NEW YORK – Author Perry Giuseppe Rizopoulos spoke with The National Herald about his books, Wheat Songs, a memoir, and 100 Conversations You Need to Have, a series which currently includes three volumes of thought-provoking questions and corresponding answers from some of history’s greatest philosophers.
Wheat Songs is an especially moving book as it recounts the Greek and Italian-American experience through Rizopoulos’ unique perspective. He told TNH that the inspiration for the book began with a question from his professor on the first day of class in graduate school, “What have you learned from your grandparents?” which triggered a memory for the then-21-year-old of his pappou, Pericles Rizopoulos, talking to him when he was 11 about World War II and the Greek Civil War. The young Rizopoulos soon was knocking on his grandparents’ door to learn more of the story.
His grandfather, originally from Kastoria, lived through WWII, the Occupation, and the Civil War and the harrowing experience was captured in vivid detail by his brother who kept a journal. Rizopoulos, who does not speak Greek, sat with his grandfather while he shared stories from that traumatic time period and read the journal, translating it for his grandson who recorded the details of what began as Perry’s master’s thesis, an ethnography on the Civil War. The oral history provided by his pappou and yiayia, who was present throughout the process, added layers to the story and what eventually became Wheat Songs.
Rizopoulos told TNH he was “always captivated” by his grandfather’s stories and his willingness to share the personal experience of those harsh times, the starvation, and the destruction of war. The book offers a brief history of Greece, illuminated through the family stories shared.
What emerges from the book is the profound bond between Rizopoulos and his grandparents on both the Greek and Italian sides of the family. He noted that it is a Bronx narrative, Inwood specifically, as much as it is a Greek and Italian narrative. Astoria also figures into the story. The importance of place and its influence on identity, as it crosses time and space, highlights the connection between community and memory in the book. The immigrant experience shared by so many is also central to the book.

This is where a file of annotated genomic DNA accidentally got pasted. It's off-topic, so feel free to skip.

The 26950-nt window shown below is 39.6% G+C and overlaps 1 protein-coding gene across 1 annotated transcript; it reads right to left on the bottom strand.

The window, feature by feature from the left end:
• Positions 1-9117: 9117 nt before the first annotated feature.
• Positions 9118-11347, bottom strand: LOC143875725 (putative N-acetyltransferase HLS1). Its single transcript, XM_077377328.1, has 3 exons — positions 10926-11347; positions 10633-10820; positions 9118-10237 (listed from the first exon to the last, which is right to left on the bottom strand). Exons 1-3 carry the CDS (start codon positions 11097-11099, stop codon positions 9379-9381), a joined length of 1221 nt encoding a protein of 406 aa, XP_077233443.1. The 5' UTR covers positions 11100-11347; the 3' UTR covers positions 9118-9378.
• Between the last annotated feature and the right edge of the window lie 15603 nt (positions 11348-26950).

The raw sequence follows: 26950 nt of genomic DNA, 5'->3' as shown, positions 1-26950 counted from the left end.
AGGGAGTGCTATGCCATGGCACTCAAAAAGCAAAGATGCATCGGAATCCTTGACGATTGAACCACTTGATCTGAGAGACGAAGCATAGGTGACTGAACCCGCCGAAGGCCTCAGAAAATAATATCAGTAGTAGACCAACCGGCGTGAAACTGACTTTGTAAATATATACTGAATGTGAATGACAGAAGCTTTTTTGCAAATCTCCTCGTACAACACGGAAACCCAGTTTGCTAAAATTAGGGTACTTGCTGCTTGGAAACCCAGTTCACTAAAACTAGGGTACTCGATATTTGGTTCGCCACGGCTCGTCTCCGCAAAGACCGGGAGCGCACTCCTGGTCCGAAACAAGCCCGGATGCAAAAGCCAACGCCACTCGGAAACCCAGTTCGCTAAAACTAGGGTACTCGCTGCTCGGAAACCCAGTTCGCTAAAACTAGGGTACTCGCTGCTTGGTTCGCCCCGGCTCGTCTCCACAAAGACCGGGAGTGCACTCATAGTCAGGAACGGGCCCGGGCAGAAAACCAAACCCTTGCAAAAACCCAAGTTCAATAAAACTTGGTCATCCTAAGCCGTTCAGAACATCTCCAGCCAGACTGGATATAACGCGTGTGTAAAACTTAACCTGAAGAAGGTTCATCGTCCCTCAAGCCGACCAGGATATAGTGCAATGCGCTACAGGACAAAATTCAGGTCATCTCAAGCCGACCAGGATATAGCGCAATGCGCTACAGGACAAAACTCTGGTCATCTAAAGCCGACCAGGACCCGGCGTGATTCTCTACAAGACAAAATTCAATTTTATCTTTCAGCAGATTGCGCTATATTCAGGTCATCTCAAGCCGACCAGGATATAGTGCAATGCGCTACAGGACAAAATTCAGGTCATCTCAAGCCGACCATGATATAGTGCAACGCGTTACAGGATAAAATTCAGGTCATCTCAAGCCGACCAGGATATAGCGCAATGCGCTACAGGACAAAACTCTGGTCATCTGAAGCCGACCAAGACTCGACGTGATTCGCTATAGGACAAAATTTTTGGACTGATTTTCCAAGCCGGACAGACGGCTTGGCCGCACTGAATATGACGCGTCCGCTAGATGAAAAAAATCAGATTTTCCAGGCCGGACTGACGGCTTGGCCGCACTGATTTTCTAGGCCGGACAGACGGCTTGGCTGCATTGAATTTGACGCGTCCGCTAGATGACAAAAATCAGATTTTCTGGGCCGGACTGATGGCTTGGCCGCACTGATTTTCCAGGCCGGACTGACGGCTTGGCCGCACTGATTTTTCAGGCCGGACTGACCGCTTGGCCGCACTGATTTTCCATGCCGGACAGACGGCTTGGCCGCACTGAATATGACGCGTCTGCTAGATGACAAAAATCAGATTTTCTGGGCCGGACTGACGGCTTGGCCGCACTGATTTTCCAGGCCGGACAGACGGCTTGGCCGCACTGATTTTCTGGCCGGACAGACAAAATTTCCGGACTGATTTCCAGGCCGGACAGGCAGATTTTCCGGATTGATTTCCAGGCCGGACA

Rizopoulos told TNH that his grandfather came to the United States with nothing and worked his way up, like so many other immigrants, with hard work and the love of family so central to Italians and Greeks in the Bronx, and so many immigrants everywhere. The strong work ethic meant he didn’t see much of his father until he started helping out in the family’s pizzeria. Days would begin at 4 AM, but Rizopoulos learned early on the value of hard work. He said, “I consider myself fortunate to have grown up that way.”
The tight-knit family sharing meals together and passing down history and values, including philotimo, from generation to generation, make the story very personal but also relatable to anyone.
He added that his Greek grandfather and his Italian grandfather, Giuseppe, who also served in WWII and went blind at the age of 50, were really great friends, they would hang out together and talk on the phone every day. The book clearly demonstrates how the time spent with his grandparents shaped Rizopoulos’ life and character profoundly and will hopefully inspire others to truly appreciate their elders and what they lived through, and perhaps record the family history while their grandparents are still with them.
Rizopoulos’ 100 Conversations You Need to Have: A Philosophy Guide to Daily Growth is a trilogy with 100 questions and answers in each book. He told TNH, “It is modeled after the Socratic dialogue method as each page has a question on one side with lines for reader responses below and a short statement from a philosopher on the other side of the page with more lines for a response. The first volume is a collection of philosophy from across the world and various time periods. The second volume is from the Stoics and the third is all Chinese philosophy.”
Rizopoulos currently teaches philosophy courses at the College of Mt. Saint Vincent, Manhattan College, and St. John’s University, and is pursuing his doctorate in Interdisciplinary Studies at Columbia University’s Teachers College.
Wheat Songs and 100 Conversations You Need to Have are available online.